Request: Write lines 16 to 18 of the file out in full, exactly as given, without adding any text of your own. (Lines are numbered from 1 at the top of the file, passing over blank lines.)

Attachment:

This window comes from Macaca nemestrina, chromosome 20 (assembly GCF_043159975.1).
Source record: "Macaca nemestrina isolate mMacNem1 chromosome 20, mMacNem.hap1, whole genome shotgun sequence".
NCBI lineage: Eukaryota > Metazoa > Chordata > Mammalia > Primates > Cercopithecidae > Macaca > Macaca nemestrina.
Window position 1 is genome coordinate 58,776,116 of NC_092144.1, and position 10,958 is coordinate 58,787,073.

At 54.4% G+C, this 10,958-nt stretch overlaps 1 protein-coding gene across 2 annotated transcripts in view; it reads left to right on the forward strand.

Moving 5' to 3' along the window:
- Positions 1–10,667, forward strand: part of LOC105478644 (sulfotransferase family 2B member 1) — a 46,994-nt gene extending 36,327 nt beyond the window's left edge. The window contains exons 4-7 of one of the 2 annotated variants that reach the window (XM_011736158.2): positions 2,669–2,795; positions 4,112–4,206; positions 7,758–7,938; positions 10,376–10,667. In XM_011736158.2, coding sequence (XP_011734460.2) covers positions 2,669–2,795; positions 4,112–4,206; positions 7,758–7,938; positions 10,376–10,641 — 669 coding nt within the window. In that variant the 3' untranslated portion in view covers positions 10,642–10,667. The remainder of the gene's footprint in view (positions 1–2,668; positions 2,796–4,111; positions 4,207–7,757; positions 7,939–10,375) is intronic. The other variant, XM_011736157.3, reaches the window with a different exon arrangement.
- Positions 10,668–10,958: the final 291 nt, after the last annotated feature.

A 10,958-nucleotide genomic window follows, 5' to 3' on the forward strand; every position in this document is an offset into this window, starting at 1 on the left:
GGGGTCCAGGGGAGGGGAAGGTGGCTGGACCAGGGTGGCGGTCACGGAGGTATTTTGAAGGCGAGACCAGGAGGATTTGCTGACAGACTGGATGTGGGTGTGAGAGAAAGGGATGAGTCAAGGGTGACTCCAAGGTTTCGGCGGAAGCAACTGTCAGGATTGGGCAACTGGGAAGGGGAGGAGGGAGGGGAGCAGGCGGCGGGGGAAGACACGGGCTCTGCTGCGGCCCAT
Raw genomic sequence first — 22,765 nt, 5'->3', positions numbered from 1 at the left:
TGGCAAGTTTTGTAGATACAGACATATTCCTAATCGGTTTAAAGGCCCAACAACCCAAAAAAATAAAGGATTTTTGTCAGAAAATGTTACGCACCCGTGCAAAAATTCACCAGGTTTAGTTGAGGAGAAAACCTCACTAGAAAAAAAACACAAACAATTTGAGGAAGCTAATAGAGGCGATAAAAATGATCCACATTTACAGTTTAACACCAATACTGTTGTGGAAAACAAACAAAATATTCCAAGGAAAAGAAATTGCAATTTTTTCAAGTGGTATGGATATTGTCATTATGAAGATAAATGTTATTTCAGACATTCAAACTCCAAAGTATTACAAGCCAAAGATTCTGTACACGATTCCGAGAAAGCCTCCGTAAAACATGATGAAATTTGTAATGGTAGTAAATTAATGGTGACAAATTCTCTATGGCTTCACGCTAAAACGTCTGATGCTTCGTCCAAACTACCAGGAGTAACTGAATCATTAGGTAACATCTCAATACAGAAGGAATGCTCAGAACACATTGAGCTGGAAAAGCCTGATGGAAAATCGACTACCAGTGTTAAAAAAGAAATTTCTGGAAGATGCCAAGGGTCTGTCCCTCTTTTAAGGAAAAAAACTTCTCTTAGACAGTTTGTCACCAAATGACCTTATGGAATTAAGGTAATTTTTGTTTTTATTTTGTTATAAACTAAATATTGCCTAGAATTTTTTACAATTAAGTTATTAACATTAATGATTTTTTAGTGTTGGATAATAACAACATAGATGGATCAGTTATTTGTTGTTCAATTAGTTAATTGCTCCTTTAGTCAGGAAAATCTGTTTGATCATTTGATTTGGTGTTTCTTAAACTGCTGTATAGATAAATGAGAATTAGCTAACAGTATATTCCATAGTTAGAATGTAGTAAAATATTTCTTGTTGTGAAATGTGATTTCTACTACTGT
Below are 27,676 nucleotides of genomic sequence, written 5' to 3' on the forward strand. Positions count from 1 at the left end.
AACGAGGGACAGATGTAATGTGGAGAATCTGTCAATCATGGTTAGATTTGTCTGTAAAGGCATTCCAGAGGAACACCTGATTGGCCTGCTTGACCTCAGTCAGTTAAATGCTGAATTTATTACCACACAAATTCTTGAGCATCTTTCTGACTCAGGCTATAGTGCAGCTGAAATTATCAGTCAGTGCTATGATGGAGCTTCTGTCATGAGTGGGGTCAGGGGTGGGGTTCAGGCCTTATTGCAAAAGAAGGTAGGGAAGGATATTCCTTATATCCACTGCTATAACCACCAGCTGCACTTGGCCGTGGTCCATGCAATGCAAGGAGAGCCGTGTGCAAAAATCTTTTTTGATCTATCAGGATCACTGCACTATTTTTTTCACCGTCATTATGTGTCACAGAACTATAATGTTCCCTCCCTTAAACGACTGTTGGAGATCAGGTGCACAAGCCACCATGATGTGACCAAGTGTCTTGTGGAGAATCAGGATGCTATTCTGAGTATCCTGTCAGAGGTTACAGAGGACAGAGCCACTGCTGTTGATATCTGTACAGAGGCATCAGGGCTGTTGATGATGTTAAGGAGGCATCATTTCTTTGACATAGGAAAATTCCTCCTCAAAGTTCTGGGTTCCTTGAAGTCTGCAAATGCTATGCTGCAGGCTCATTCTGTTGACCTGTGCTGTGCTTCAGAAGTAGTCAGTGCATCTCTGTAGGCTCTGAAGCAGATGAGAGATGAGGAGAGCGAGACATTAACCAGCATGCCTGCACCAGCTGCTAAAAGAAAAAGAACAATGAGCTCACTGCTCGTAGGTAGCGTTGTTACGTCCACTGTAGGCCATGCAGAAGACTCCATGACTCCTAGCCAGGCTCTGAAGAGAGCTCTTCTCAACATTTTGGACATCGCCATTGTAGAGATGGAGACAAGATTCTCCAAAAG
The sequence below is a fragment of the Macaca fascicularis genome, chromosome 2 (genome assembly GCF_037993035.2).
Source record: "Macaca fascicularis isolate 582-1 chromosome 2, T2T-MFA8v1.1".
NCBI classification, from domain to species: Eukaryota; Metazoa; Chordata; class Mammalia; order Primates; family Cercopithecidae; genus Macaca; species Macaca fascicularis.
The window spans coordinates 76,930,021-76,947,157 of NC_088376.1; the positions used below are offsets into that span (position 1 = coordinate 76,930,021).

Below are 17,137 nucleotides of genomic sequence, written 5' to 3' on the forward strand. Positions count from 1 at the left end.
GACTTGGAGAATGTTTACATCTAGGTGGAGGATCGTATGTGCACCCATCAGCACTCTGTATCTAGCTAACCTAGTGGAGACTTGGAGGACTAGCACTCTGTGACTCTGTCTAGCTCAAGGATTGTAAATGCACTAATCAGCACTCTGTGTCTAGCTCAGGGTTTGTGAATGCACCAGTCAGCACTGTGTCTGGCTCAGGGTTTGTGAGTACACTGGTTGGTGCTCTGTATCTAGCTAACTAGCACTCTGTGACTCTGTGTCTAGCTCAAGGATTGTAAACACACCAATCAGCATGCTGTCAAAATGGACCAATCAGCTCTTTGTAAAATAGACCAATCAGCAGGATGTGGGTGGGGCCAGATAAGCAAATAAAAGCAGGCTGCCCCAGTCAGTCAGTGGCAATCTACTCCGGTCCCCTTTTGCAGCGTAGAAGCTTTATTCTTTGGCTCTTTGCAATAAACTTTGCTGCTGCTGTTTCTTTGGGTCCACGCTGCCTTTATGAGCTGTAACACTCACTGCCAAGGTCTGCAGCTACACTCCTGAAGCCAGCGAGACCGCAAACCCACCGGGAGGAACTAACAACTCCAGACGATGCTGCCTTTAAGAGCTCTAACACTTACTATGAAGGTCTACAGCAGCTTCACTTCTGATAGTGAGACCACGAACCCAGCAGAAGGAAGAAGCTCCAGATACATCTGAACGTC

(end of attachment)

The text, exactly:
Source record: "Macaca fascicularis isolate 582-1 chromosome 2, T2T-MFA8v1.1".
NCBI classification, from domain to species: Eukaryota; Metazoa; Chordata; class Mammalia; order Primates; family Cercopithecidae; genus Macaca; species Macaca fascicularis.
The window spans coordinates 76,930,021-76,947,157 of NC_088376.1; the positions used below are offsets into that span (position 1 = coordinate 76,930,021).